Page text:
“We did a couple of really foolish things to get ourselves into foul trouble,” Dunphy said. “Like [Fernandez’s] third foul, you can’t be there, you can’t do that. 90 feet from the basket we’re committing a foul. For what? That’s the out-of-character things. Not only on offense where we shot some shots that we should not have attempted, but we did some things on defense. We didn’t pay attention to our details.”

The Owls led by a three-point margin a little more than five minutes into the second half before the Hawks went on a 5-0 run to retake the lead. Temple cut the lead to one twice more, but were never able to get it back.

Both coaches pointed to that stretch as a crucial sequence.

“We took a timeout and there was no panic among the group,” Martelli said. “It was defense that had let us down. Then [sophomore forward C.J. Aiken] took over the lane. That stretch, with the three bigs on the floor, took us over the top.”

“We needed to be tougher,” Dunphy said. “We needed to stay in character. We did it for a stretch, got ourselves a three-point lead, but gave up an offensive rebound and because they’re pretty good they took advantage of our missteps.”

After beating the Hawks by 18 at home in January, the Owls dropped their third in-conference game on Saturday by 10.

“We knew coming in that this game would be different,” Moore said. “Last game we got out to a lead and they weren’t able to get back into the game. We knew coming that they’d be ready. We knew what to expect from them. Plus the hype of it being a Big-5 game and us being ranked. We knew what to expect, but you have to give them credit, they played pretty well.”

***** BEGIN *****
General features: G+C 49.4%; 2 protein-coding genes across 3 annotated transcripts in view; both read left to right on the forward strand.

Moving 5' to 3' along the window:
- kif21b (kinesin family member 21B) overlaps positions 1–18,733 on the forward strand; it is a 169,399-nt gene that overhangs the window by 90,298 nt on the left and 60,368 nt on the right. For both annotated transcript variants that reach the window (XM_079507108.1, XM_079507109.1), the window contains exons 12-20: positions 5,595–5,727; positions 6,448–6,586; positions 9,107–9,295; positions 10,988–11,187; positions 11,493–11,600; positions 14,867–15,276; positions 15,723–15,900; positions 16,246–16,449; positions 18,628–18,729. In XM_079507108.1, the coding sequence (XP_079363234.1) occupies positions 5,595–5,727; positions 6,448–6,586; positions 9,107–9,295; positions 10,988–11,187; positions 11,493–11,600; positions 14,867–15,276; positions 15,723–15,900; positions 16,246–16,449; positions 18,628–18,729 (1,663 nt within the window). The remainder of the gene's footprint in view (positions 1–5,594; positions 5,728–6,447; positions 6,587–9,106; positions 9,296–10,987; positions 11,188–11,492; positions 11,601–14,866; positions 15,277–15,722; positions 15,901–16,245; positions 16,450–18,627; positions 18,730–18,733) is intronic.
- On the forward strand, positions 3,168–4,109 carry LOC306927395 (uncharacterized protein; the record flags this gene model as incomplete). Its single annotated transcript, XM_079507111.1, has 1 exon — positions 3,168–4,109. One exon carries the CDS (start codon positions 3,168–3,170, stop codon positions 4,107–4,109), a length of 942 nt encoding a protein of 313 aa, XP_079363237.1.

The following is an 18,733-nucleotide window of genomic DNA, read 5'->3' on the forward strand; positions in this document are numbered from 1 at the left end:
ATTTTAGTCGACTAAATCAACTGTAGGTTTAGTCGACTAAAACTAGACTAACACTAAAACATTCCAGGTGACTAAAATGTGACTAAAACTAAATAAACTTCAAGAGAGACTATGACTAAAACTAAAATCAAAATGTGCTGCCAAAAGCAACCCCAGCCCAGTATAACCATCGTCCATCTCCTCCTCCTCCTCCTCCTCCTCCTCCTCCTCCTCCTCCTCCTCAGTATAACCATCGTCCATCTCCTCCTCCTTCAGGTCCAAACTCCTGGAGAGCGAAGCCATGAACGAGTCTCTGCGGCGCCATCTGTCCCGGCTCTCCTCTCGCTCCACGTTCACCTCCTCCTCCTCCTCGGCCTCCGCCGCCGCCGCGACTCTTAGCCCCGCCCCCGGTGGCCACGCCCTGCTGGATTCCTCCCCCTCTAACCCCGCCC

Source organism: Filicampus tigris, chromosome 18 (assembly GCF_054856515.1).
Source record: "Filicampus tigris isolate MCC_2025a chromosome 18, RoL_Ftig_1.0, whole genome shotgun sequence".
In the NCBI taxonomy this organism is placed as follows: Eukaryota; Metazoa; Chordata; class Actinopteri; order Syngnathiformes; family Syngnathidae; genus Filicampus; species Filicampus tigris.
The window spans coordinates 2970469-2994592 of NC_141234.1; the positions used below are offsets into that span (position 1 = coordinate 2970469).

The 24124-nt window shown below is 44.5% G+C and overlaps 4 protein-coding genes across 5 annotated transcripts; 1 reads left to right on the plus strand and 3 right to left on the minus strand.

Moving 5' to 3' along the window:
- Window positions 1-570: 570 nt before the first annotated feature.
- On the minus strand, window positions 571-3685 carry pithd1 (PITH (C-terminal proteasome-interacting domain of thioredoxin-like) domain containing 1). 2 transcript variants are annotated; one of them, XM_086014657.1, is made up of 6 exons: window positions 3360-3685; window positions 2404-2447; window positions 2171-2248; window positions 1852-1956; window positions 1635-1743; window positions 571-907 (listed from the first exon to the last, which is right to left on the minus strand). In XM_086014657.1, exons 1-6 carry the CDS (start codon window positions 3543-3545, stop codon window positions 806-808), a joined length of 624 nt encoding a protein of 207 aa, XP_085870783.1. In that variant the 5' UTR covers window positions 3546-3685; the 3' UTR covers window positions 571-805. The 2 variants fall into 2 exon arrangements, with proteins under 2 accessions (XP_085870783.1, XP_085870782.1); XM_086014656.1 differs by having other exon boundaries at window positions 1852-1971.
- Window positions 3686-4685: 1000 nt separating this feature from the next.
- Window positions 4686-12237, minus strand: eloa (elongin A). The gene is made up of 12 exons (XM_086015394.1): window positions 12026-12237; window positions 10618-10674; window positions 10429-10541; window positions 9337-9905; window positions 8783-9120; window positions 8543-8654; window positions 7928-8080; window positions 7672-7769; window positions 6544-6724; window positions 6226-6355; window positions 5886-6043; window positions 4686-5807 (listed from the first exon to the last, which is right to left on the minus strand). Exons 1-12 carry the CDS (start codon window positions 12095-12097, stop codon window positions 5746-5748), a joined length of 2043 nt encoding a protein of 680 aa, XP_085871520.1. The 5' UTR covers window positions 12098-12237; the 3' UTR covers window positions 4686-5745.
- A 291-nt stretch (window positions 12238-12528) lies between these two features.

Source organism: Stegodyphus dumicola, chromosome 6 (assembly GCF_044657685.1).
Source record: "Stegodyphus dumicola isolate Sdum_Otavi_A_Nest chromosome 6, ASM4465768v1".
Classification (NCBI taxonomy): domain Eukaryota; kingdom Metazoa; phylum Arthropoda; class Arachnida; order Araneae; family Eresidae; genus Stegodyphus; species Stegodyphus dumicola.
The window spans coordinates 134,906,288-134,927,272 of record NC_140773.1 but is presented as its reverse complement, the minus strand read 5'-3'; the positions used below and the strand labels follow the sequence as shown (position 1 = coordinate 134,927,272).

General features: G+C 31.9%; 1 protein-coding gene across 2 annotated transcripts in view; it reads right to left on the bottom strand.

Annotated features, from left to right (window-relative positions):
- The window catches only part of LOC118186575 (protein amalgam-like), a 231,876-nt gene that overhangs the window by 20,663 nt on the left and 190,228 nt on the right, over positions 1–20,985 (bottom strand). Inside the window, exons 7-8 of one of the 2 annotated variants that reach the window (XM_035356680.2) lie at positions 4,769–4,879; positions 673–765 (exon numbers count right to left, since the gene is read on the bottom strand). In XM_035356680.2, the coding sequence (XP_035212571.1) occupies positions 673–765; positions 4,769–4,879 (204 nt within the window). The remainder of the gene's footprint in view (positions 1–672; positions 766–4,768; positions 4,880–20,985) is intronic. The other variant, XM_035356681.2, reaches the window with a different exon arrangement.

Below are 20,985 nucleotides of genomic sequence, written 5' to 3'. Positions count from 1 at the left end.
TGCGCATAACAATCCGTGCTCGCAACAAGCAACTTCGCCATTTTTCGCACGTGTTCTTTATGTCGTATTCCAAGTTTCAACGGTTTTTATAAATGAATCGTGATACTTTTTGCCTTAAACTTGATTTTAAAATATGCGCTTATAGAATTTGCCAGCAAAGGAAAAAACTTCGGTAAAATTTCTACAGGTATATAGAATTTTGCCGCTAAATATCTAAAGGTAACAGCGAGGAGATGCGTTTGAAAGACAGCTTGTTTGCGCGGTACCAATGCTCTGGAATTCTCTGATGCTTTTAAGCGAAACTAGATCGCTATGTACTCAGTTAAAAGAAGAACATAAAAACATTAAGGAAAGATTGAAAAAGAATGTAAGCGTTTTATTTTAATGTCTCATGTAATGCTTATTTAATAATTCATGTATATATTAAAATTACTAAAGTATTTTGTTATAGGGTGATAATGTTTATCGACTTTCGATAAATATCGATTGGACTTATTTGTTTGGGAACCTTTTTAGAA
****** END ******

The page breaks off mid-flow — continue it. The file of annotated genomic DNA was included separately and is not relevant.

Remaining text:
“Every game is so different that you play,” Dunphy added. “Their home court was one of the differences. I thought we got out of character offensively. What that leads to is really good offense for the other side.”

The loss snapped Temple’s 11-game winning streak. But the Owls can clinch the A-10 regular season title with a win in either of their two remaining regular season games before the A-10 Tournament kicks off in Atlantic City, N.J. on March 9.

“We’ll dwell on it immeasurably on Monday,” Dunphy said. “We’ll watch every play on Monday. When we lose, we watch every play. I’m not sure it’s helping them, but it’s helping me. I’m not worried about them too much, I’m worried about me.”

The Owls’ loss will prompt debate on whether it’s better to enter the NCAA Tournament on a long winning streak or if teams benefit from getting a loss out of their system. Dunphy responded to the latter argument.

“Human nature is that you get their attention more after a loss than after a win, I don’t think there’s any question about that,” Dunphy said. “But you’d rather not learn from a defeat, you’d rather learn from a win. But we didn’t deserve to win tonight. We weren’t tough enough. We weren’t smart enough. We weren’t knowledgeable enough of who we are to win a game like this against a really good basketball team.”

Joey Cranney can be reached at joseph.cranney@temple.edu.